Survey Of At-Work Online Activites Shows No Net Listernership. Or Does It?
FROM MEDIAPOSTS ONLINE SPIN: "BURST! Media just released a survey that hones in on 10,000 Internet users at work. I was surprised to see that most employees do not use it for even three hours of their workday. The percentage of U.S. employees using the Net for three or more hours while at work is 27.4 percent for males and females ages 18 to 24. For workers ages 25 to 34, 32.2 percent of males use the Web three or more hours per day, compared to 24.9 percent of females. Additionally, about one-fifth of all workers ages 45 and over use the Internet to this extent."
"Reasons employees say they use the ‘Net at work: To stay informed: 56%; Work hours are the best time to conduct their personal business online: 25.5%; Faster Internet connection at work than at home: 23.2%."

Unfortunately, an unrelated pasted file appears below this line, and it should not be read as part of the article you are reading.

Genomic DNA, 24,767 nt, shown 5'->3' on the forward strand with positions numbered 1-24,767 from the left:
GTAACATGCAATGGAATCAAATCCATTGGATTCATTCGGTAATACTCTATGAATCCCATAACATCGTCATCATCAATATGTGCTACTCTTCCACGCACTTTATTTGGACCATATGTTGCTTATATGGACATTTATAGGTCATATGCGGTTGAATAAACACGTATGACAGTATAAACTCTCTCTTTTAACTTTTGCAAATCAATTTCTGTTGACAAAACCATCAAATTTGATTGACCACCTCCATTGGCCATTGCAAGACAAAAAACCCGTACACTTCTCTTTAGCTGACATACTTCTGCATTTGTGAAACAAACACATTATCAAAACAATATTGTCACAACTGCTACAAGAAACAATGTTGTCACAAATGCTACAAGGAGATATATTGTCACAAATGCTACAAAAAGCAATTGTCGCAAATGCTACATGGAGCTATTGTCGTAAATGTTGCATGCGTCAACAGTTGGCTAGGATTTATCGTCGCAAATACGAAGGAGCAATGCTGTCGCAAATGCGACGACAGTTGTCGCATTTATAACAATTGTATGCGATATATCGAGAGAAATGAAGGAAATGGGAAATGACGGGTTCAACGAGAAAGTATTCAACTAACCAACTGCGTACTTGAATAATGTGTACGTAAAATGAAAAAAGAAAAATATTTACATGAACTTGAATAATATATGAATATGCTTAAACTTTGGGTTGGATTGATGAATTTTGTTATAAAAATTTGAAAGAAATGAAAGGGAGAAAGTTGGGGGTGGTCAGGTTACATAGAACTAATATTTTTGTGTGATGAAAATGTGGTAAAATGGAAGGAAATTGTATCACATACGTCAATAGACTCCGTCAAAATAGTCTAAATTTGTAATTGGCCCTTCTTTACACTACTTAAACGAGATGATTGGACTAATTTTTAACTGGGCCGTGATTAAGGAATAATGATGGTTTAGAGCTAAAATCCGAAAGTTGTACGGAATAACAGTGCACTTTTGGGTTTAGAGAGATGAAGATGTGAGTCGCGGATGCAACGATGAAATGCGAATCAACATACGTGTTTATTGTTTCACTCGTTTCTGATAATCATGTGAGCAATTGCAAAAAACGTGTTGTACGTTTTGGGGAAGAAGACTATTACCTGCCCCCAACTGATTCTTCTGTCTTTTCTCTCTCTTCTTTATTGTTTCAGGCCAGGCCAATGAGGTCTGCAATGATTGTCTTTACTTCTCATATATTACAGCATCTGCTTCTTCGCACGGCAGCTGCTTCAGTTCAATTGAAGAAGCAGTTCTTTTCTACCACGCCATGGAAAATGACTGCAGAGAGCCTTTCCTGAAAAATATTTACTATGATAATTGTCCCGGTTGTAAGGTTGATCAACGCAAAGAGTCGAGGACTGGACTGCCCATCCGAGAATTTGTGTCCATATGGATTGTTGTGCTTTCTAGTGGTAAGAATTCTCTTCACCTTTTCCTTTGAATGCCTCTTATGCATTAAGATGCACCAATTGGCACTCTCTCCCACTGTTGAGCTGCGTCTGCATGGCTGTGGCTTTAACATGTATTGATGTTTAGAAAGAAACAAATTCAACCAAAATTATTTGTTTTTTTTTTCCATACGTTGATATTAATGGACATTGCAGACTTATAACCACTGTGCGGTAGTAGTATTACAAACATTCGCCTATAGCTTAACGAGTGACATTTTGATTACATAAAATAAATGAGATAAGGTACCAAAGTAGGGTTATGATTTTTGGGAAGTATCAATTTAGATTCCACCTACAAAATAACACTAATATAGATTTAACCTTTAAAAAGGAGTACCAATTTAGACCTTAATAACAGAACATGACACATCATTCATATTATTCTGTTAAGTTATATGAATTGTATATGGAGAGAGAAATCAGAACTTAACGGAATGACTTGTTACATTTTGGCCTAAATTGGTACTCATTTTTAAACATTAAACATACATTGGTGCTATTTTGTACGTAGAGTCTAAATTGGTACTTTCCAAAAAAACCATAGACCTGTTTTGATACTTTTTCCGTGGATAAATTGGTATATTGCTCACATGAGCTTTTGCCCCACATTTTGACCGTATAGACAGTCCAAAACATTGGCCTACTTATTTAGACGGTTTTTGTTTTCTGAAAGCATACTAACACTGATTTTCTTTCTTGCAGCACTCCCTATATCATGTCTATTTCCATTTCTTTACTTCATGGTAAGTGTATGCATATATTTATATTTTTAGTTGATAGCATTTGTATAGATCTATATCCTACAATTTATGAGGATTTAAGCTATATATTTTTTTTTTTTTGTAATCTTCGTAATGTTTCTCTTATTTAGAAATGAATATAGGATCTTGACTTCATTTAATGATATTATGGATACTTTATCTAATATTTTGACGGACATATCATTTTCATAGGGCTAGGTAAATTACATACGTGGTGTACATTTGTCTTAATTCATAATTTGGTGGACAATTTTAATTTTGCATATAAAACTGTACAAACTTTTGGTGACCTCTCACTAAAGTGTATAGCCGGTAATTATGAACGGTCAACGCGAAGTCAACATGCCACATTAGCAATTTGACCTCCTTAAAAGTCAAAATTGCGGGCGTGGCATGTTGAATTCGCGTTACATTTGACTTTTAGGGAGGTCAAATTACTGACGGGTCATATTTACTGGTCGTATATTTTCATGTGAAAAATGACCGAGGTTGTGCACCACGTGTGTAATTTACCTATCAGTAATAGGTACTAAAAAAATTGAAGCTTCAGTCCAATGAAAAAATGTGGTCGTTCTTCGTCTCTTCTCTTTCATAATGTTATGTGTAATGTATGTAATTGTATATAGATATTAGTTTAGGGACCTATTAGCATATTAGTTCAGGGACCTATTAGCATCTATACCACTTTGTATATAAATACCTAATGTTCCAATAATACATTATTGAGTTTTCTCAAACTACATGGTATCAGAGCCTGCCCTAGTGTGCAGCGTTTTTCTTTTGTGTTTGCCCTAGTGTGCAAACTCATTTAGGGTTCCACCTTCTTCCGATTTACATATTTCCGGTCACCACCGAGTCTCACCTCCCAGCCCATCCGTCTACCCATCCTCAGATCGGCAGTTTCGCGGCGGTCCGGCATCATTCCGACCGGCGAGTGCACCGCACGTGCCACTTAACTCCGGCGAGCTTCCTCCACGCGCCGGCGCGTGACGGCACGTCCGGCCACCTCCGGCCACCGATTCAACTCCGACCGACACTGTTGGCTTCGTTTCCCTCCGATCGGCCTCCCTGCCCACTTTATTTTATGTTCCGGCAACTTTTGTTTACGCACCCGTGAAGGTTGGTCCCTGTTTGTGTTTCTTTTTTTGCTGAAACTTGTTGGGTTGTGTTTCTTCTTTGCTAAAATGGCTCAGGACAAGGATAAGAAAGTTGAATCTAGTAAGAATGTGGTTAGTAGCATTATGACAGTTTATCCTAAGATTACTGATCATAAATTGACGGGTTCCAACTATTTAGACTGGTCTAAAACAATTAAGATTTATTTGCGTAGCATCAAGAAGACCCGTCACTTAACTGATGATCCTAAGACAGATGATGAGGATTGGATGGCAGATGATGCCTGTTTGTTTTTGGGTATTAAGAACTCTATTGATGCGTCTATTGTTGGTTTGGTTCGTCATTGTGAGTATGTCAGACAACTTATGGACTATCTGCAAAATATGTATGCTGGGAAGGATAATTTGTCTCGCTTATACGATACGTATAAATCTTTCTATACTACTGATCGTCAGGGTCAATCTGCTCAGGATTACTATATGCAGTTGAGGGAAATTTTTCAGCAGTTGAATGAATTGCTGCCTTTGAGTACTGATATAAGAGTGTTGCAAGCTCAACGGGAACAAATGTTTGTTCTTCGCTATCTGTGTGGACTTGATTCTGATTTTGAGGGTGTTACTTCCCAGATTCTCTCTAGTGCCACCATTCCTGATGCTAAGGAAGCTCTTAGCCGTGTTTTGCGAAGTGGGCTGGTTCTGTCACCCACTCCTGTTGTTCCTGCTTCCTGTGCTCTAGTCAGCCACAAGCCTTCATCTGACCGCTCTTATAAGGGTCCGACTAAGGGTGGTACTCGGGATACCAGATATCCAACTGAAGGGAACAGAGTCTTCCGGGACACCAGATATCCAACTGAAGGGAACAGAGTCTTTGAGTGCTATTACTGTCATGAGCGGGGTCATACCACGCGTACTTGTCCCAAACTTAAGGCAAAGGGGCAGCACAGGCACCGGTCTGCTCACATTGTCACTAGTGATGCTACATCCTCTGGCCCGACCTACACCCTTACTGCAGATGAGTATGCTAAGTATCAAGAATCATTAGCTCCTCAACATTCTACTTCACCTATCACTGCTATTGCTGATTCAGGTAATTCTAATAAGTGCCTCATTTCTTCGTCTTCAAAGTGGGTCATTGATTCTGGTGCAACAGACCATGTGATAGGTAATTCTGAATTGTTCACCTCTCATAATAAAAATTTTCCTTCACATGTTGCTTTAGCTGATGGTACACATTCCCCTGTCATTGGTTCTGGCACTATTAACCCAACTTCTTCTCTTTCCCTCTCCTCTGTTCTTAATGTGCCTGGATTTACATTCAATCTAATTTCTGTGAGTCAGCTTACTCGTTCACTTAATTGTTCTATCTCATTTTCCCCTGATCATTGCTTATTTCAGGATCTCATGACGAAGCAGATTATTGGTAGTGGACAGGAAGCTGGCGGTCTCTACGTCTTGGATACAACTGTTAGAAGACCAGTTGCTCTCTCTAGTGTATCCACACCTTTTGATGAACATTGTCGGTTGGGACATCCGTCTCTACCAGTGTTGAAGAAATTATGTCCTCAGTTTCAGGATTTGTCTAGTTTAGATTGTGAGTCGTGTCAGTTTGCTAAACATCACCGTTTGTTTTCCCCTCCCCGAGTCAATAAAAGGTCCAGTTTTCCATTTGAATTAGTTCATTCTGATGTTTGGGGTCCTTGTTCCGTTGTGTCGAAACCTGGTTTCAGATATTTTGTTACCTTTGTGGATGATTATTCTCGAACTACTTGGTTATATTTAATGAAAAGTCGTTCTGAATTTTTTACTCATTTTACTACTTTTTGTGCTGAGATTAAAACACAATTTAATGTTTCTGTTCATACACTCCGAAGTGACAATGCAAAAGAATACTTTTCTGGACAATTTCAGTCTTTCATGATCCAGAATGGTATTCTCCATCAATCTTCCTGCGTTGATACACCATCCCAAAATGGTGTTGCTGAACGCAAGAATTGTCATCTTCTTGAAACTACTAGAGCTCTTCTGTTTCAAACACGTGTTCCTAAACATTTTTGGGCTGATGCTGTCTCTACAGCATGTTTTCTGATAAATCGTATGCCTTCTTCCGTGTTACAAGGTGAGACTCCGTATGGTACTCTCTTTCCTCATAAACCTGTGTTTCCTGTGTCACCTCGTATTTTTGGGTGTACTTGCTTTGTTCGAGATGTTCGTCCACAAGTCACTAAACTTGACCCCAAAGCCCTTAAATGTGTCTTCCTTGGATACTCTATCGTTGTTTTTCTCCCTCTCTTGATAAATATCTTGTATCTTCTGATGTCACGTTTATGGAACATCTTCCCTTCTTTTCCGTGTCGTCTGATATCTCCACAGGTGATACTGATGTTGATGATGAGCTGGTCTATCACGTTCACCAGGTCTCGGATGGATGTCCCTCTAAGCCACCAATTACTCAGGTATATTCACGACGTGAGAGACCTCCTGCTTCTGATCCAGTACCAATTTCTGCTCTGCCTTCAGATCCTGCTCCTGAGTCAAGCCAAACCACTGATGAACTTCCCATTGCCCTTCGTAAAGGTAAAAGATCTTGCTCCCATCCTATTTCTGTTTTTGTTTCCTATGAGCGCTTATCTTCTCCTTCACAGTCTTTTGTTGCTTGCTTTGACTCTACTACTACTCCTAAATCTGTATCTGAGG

"Activities: Sending e-mail or IMing a friend or family member 59.9%; Checking news 53.9%; Looking up the weather 41%; Product research 35.1%; Checked entertainment schedules 32.4%; Purchased a product 31.4%; Conducted online banking 30.9%; Looked up travel information 30.5%; Checked sports news/scores 26.6%; Looked up health information 26.3%; Made travel arrangements 21.2%; Sent online greeting cards 20.4%."
The online buzz in the last few days regarding the survey has been the absence of on-line radio in the survey. Could it be that those surveyed consider listening to net radio a passive activity not worth mentioning? If one did a survey a decade ago would listening to broadcast radio have registered?